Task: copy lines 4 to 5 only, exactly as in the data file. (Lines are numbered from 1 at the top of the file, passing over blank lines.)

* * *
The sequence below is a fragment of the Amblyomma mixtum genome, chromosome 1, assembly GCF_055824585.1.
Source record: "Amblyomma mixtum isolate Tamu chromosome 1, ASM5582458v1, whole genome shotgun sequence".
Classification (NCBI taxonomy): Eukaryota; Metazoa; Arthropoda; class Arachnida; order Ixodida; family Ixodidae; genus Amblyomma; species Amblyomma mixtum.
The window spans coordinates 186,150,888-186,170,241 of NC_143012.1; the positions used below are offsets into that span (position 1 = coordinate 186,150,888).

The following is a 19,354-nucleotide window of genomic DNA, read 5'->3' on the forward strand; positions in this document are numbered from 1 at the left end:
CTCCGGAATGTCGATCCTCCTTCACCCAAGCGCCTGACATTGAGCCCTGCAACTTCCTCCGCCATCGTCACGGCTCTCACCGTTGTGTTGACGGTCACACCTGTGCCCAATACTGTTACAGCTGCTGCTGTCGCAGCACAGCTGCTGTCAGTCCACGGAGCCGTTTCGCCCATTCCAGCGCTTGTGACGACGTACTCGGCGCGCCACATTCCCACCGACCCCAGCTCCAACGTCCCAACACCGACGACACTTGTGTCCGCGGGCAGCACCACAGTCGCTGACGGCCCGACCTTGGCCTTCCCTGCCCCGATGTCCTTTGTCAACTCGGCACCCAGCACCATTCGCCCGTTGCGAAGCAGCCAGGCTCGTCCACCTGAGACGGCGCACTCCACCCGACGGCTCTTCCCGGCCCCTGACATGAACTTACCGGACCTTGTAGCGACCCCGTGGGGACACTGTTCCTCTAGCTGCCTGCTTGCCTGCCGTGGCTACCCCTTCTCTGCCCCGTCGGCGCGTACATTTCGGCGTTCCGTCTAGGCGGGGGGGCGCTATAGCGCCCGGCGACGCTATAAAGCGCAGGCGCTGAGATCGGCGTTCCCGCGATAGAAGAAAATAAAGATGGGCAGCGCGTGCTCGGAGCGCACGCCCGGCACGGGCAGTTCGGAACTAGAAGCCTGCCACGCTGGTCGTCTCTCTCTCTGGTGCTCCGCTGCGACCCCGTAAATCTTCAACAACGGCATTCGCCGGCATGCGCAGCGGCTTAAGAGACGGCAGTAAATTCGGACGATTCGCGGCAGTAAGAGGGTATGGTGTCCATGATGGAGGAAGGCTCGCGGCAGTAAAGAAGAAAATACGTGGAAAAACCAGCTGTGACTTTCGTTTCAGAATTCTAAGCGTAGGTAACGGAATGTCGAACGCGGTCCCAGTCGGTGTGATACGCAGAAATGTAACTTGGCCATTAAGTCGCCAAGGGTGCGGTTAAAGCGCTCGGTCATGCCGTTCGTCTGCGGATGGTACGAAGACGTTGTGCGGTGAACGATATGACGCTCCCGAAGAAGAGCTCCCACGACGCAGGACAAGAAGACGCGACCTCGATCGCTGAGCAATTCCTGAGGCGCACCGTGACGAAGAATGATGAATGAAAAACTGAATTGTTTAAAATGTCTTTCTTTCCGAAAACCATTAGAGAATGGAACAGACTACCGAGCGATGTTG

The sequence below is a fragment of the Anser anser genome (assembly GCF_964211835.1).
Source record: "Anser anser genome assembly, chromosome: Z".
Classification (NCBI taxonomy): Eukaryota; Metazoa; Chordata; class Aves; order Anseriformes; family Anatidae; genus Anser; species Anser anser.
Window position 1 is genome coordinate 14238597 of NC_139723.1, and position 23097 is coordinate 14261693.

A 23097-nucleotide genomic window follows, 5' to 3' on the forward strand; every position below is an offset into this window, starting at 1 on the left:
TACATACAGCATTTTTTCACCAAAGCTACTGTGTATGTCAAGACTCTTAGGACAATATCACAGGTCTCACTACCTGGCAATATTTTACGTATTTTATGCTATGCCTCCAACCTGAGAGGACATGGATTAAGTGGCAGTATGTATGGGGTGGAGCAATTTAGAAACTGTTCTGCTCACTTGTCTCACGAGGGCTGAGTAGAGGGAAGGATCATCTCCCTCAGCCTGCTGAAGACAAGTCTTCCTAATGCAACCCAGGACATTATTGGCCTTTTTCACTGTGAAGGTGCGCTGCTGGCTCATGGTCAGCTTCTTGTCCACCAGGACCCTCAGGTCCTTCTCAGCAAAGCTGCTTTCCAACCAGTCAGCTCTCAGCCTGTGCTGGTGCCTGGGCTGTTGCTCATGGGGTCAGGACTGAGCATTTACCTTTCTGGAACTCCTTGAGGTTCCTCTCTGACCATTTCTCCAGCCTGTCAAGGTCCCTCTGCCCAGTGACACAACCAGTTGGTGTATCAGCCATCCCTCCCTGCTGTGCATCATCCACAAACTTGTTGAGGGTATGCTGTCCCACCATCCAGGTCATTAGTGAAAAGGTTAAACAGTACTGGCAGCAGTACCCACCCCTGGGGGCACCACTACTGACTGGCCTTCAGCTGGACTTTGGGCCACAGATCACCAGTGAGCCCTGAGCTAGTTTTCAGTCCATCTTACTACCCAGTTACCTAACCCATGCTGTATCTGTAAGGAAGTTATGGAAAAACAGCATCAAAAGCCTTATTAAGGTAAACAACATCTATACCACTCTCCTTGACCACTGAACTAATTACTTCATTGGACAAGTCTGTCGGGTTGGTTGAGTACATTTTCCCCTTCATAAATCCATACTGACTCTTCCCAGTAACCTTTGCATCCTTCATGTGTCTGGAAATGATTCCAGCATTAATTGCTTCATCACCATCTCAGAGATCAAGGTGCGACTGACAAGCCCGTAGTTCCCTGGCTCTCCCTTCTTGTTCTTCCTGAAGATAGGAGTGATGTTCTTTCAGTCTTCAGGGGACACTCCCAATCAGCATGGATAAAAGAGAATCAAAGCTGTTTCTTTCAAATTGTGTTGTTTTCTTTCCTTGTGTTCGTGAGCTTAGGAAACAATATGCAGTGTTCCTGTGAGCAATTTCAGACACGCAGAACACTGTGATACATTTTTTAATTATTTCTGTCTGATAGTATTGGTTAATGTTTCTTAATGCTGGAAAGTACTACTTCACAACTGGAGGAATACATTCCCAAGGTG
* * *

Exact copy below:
The window spans coordinates 186,150,888-186,170,241 of NC_143012.1; the positions used below are offsets into that span (position 1 = coordinate 186,150,888).

The following is a 19,354-nucleotide window of genomic DNA, read 5'->3' on the forward strand; positions in this document are numbered from 1 at the left end: